One Carson City deputy was honored with the Purple Heart Award and Lifesaving Award on Wednesday during a recognition ceremony at the department.
Deputy Chris Rivera was given the two honors for his actions in August on a call where he nearly lost his life.
Rivera was working an overtime shift, responding to a call of a suspicious subject on Aug. 18 at the Carson Nugget when he approached the suspect who attempted to flee. Rivera attempted to stop him and broke his prescription eyeglasses as the suspect pulled out a knife and stabbed Rivera several times in the head and face. Though the 5-inch head wound caused extreme bleeding, Rivera was able to shoot and immobilize the suspect. He kept the suspect at gunpoint until more deputies could arrive.
“He showed bravery, professionalism, restraint and tenacity ... despite injury and his lack of sight,” wrote Sgt. Mike Cullen in his nomination letter.
Rivera was also awarded the Lifesaving Award for trying to de-escalate the situation and showing restraint in only wounding the suspect.
“In the end bad people are out there and sometimes they override every tactic and de-escalation skills we have and this is an examples of the skills we need to have,” said Sheriff Ken Furlong. “We must keep those skills sharpened to the finest point because in the end those are all we have to rely on.”
Rivera thanked all of his coworkers for coming to support him.
Deputy Uriel Collazo was also awarded the Lifesaving Award for the same incident. Collazo was first on scene after the stabbing and helped administer aid to the suspect, who had critical injuries. He applied two tourniquets to the suspect’s arms and began working on his abdomen to stop the bleeding before Carson City Fire Department was on scene.
“Uriel applied in the proper manner at the proper time medical techniques to help save (the suspect’s) life,” said Deputy Dean Williams, who presented the award. “Though he saw his friend badly injured and the suspect who had inflicted that injury, he did his duty and upheld his oath to protect and applied life saving treatment to the suspect.”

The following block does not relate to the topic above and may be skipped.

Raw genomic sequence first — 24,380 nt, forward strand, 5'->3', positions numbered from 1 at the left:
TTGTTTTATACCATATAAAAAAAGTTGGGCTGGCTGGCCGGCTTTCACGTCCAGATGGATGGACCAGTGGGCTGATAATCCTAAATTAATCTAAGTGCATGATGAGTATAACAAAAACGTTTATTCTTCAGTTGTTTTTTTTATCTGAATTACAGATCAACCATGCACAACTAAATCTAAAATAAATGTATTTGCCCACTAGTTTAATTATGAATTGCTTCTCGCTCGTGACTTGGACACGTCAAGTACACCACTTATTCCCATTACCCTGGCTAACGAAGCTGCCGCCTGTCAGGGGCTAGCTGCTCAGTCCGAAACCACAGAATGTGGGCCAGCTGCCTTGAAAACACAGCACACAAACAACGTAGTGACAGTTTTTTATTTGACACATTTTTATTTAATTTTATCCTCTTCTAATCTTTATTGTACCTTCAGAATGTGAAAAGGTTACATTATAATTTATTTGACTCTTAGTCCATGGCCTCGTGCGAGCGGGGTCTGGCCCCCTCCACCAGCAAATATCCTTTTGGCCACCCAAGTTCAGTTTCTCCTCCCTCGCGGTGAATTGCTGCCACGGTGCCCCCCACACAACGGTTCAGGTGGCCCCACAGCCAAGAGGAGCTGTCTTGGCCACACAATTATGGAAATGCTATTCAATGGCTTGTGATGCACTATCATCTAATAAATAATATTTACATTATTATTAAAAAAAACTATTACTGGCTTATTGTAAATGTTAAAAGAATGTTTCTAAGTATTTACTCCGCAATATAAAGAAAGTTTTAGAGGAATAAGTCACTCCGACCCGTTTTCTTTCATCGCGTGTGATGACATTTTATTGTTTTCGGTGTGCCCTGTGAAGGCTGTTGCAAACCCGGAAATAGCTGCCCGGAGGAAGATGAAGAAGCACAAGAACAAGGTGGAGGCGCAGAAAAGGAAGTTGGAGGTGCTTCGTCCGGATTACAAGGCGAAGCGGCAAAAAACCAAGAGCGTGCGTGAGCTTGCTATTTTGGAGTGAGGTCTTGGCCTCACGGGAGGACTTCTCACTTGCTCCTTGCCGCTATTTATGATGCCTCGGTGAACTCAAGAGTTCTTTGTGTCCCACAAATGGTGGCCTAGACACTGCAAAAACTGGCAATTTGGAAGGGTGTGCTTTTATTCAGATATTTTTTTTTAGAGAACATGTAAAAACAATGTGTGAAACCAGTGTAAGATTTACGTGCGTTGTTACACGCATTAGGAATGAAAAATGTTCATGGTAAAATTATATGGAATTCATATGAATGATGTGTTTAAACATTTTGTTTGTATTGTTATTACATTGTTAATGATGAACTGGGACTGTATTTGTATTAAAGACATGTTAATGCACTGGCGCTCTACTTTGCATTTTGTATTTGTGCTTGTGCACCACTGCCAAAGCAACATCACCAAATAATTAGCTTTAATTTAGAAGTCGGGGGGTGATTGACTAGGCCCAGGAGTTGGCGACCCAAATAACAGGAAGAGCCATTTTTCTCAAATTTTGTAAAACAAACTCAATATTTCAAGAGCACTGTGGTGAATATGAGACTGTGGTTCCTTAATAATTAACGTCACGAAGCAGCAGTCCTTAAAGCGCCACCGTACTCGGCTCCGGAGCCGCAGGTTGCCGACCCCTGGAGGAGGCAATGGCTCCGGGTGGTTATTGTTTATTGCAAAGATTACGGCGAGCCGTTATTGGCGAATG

Williams congratulated Collazo for sticking with his morals and helping the person who had hurt his coworker and friend.
“It was hard to see Chris, but I had to help (the suspect), I had to do it,” Collazo said.
Rivera also won Sworn Employee of the Year with the department as a part of the annual awards ceremony Wednesday. He was described by his peers as professional, knowledgable and dedicated.
“He is the embodiment of Teddy Roosevelt’s ‘speak softly and carry a big stick,” said Deputy Darrin Riggin, who presented the award. “He is a dedicated officer who has never let 10 years on the job slow his drive or his work ethic ... He is the first to a fight and is no stranger to the stress this lifestyle brings us all.”
“He is a leader in this department in every shape and manner you can think of,” Furlong added.
But Wednesday was also a day to say goodbye to another leader in the sheriff’s office. Members of the staff said their well-wishes to Undersheriff Steve Albertsen, who’s retiring next week.
“Your retirement is a bittersweet pill to swallow,” Furlong told his second-in-command. Albertsen is retiring after 15 years in the position — the longest in Carson City history.
Many employees showed their thanks to his leadership. SWAT team members awarded Albertsen with a plaque to thank him for all he had done for their team over the years, providing and updating most of the necessary equipment they use.
“It is a great honor to stand here and give honor to Steve, he has given so much to this agency and community,” said Ray Saylo, longtime friend and former employee with the department.
But Furlong was eager to also introduce a new face in the department — the selection of Jerome Tushbant as the new assistant sheriff.
“We are so excited to have Jerome join our administration, he has expressed core values that are consistent and critical to the administration success,” Furlong said.
Several employees were awarded for their dedication, passion and positive attitude to the department over the last year.
“Everyone who is on the road or sits at a desk is on the A-team because each and every one of them has the ability to change lives,” Furlong said.